Remember playing “One of these is not like the other”? You’re shown a picture of beagles. In the middle of the pack stands a beagle-looking fox. Can you find it? In the middle of teddy bears on a couch sits a fluffy, baby chow. Which one? Here stand several meerkats in a row. What’s that, a real cat on hind legs between them? Now it’s a row of five well-chiseled and tanned body-builders. Number three appears anemic and emaciated. (A hard-working preacher?)
A lot of false claims, false gospels offer religious snacks, religious rewards, religious answers to life’s problems. “Do these five times.” “Worship three of these and call me in the morning.” “Tithe a triple amount to receive our blessing.” “Try harder, live better, do a hundred religious sit ups every day.”
Can you find, can you distinguish the gospel of Jesus from false? The gospel means “good news.” Regarding the gospel, the good news from beginning to end rests solely in Jesus Christ, in who he is, in what he said, in what he accomplished by dying on a cruel Roman cross.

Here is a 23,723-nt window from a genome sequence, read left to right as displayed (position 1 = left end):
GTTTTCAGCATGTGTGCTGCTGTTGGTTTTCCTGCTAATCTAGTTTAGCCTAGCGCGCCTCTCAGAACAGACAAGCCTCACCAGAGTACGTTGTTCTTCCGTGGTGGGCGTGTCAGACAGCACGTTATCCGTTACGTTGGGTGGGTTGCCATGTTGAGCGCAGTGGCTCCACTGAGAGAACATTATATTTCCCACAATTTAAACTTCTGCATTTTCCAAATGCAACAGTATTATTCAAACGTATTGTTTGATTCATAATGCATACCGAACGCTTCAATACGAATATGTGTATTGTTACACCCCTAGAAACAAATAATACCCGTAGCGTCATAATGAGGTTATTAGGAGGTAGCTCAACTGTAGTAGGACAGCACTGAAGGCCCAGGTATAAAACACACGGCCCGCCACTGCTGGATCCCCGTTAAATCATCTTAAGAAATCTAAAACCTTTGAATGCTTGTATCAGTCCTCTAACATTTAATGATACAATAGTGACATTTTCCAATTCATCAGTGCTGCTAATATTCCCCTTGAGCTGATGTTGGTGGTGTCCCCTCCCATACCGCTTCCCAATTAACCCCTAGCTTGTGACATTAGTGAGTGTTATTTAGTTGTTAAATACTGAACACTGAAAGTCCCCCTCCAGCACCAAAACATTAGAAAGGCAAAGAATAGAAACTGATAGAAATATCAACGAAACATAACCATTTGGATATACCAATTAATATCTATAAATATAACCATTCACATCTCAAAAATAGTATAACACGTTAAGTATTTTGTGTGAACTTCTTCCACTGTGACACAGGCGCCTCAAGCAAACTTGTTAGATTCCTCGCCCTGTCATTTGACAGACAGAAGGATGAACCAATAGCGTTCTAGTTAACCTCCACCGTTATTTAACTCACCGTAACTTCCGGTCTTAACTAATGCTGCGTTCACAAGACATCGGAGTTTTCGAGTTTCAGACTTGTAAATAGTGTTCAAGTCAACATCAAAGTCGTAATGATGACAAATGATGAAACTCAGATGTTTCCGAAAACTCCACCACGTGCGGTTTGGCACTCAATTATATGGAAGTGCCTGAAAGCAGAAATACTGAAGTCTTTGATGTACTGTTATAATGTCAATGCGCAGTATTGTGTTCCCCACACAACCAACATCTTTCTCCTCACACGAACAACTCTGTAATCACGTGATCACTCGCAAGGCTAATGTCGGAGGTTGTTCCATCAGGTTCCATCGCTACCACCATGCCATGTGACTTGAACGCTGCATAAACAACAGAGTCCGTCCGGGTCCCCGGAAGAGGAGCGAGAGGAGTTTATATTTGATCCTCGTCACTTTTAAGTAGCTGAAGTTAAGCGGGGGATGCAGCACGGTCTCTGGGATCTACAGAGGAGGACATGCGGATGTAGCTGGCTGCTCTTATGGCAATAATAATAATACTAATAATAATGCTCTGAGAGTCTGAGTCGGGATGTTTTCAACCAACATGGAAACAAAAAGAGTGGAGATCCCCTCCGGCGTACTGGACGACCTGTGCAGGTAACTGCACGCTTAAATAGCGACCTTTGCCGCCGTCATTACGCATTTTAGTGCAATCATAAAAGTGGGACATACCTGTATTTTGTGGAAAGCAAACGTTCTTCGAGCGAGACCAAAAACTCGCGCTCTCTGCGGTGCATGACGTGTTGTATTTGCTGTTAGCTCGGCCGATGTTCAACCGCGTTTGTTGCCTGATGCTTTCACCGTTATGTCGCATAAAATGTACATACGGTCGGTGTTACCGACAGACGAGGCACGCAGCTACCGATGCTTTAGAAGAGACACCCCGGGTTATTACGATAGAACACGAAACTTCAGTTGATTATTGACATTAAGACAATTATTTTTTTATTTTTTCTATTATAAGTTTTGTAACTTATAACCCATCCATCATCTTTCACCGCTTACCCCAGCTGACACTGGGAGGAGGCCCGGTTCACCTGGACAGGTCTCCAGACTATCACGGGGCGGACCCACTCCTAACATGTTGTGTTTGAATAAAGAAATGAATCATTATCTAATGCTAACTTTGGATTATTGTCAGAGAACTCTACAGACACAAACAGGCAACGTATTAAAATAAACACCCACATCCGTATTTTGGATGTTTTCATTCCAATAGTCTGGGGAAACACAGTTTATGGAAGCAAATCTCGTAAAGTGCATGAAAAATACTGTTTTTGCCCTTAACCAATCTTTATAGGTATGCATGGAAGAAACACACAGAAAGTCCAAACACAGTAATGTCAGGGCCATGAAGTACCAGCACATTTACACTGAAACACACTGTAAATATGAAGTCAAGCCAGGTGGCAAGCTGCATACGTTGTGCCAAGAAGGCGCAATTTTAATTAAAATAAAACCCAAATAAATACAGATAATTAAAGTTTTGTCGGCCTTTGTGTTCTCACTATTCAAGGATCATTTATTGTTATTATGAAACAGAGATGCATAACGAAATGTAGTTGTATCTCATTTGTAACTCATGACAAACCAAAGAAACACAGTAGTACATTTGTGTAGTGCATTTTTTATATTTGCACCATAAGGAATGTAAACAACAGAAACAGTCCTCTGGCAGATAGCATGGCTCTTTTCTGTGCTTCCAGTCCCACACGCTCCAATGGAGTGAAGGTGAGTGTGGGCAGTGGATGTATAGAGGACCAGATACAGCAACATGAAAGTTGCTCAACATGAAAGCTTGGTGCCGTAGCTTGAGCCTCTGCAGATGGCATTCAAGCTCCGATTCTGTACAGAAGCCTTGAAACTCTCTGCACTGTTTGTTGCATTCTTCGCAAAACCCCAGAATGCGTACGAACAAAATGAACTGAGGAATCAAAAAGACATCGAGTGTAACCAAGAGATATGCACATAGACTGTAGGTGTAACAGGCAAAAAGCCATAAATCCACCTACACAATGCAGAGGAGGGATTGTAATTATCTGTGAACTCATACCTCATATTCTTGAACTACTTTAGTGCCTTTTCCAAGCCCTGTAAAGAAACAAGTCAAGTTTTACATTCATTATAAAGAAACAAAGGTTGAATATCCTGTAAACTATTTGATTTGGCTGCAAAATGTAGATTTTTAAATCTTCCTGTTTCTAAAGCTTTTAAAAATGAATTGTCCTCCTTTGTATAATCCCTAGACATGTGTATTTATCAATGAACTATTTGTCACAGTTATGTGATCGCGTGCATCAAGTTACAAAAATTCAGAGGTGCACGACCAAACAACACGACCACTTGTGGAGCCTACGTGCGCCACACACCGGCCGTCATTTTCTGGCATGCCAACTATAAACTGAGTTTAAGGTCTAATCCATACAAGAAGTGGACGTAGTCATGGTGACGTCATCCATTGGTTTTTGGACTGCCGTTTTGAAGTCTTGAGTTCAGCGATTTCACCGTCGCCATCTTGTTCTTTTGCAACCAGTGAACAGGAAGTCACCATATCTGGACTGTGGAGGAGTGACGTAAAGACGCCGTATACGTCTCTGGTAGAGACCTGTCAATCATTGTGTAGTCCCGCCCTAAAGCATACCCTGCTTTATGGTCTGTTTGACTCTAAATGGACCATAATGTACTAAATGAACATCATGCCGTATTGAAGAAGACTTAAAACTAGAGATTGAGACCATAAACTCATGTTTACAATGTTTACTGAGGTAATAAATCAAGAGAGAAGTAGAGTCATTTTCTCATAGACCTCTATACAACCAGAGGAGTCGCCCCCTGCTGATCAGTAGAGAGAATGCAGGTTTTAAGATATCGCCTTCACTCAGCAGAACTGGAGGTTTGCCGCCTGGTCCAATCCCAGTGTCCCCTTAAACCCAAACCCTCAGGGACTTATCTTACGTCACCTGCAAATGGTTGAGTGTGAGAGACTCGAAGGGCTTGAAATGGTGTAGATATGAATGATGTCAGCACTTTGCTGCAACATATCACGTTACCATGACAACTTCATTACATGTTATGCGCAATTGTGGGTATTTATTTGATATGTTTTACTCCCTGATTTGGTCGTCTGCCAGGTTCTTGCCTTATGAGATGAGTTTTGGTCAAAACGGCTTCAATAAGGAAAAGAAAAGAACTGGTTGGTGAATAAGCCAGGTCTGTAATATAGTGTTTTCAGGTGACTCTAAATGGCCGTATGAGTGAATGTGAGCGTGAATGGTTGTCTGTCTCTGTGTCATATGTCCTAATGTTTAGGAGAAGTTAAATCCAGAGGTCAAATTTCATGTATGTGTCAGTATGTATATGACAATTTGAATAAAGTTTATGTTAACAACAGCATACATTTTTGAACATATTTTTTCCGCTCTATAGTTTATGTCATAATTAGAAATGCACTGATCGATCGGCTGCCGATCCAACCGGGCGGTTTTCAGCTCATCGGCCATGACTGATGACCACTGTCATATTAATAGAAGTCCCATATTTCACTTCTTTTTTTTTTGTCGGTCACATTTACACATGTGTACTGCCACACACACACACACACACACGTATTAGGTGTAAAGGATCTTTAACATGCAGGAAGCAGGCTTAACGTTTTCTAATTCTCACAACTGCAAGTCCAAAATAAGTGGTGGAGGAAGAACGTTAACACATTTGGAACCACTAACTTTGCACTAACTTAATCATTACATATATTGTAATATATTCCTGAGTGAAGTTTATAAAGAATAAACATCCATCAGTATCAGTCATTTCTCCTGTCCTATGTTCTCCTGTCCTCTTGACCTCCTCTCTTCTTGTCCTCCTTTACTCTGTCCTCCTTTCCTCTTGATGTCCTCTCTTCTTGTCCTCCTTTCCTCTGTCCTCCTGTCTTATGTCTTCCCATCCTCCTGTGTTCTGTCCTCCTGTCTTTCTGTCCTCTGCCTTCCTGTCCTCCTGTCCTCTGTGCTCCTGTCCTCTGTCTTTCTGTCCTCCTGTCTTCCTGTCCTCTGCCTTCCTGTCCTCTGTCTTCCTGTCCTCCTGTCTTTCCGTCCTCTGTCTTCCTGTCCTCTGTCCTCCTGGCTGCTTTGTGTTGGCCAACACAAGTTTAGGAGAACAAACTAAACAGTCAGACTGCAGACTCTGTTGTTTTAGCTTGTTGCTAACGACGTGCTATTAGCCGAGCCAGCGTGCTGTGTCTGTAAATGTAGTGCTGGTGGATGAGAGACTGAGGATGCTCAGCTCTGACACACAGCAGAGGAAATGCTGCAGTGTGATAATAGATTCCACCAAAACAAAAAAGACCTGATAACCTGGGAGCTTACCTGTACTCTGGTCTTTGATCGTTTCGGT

The great feature about the good news of Jesus Christ focuses on one word – grace! Grace means that the salvation I receive by believing Jesus, by believing this good news about him, comes as a completely free gift. I cannot merit it. I cannot earn it. As a sinner, I cannot be good enough to deserve it. I reach out by the hand of faith and receive it.
The Apostle Paul scolded Christians in the Galatian churches for not distinguishing the true gospel, for allowing troublemakers to distort the good news about Jesus Christ (Galatians 1:6-9). They received – and fully deserved – his harshest words.
The gospel remains a precious gift, freely given to us, and given to us to explain to others. While we cannot give the gift of life, we can offer the life-saving good news of the gospel. But be clear concerning your own reception of the gospel. And be clear in offering the good news. No strings attached. No works-based baloney. Save that for your sandwich.